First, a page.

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A Tale of Two Stories on Texas Medical Malpractice Reform

In the last few days, two stories have circulated about Texas medical malpractice reforms, and each of the stories has drawn wildly differing opinions about the success of the reforms.  Over the weekend, former Texas representative Joe Nixon, one of the primary backers of tort reform, wrote an editorial in the Wall Street Journal describing the unmitigated successes of tort reform.  (Interestingly, Mr. Nixon notes that in 2005, tort reform had become popular with voters.  Tort reform was apparently more popular with voters than Mr. Nixon.  Mr. Nixon resigned his house seat to run for the Texas Senate.  However, Mr. Nixon came in a distant third — receiving approximately 8% of the vote — in the Republican primary for the seat).

Just two days earlier, reporter Paul Adrian, of the Dallas/Fort Worth Fox affiliate, had run a story asking whether medical malpractice reform was necessary and whether it was benefitting Texans.  Adrian concluded that tort reform was not needed and that there wasn’t any significant benefit, unless you happened to be an insurance company.  In reaching these conclusions, Adrian had several discoveries.

In deciding that tort reform wasn’t necessary, Adrian noted several things.  First, Adrian noted that Texas’s average payout for claims was well below the national average.  He then also noted the work of University of Texas law professor Bernard Black who found that, when adjusted for inflation and population growth, there had not been any increase in the number of claims or the average amount of the claims in the years leading up to the reforms.

Adrian did note that malpractice insurance rates had increased significantly, but those increases didn’t likely have anything to do with malpractice litigation.  Adrian noted that in 1995, Texas had tort reform measures that regulated the rates that the carriers could charge.  At that time, carriers were competing fiercely for business and began undercharging.  Once that undercharging stopped, the rates skyrocketed, but not due to any litigation related expenses.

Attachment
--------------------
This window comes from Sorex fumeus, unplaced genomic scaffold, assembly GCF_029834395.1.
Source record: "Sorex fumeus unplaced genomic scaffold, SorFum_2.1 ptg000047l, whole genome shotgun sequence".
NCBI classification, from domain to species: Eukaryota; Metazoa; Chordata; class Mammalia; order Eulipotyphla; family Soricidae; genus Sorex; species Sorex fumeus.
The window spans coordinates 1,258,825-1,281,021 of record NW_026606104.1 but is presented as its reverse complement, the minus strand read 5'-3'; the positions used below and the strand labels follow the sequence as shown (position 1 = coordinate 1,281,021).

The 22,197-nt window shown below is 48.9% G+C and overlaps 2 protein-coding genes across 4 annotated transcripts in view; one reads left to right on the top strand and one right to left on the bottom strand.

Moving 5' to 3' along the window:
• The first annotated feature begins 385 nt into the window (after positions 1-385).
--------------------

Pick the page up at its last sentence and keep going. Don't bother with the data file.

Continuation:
Adrian also had several interesting findings relating to his conclusion that average Texans aren’t benefitting from the reforms.  While medical malpractice claims have decreased, there is little evidence that this is increasing access to doctors.  While it may be true there are more doctors in Texas, the number of doctors in Texas was increasing prior to the reform.  In fact, Adrian quoted law professor Charlie Silver, who noted that the growth rate in doctors has actually slowed since the tort reform legislation was passed.  Adrian also noted that the reforms haven’t affected health insurance rates, another benefit promised when the reforms were debated.

For doctors, Adrian noted that medical malpractice insurance rates have decreased some, but nowhere near the 140+% increases in rates that led up to the reform.

But the real benefit was for insurance companies.  Adrian noted that medical malpractice insurance companies started making money hand over fist.  By 2006, approximately 50 cents on each dollar of premium collected was going to profit.

Adrian concludes:

So did Texans benefit from tort reform?

Doctors, some.

Insurance companies? A lot.

Most Texans probably couldn’t say.

But if you lost your baby after a difficult delivery, tort reform may have taken away your ability to find answers.

Melody Pinsukanjana said, “We’ve lost access to the courts and that’s the biggest frustration I have.”

I urge you to read and watch these two tales, and then consider the source and the data, and make your own conclusions about whether medical malpractice reform is a success.

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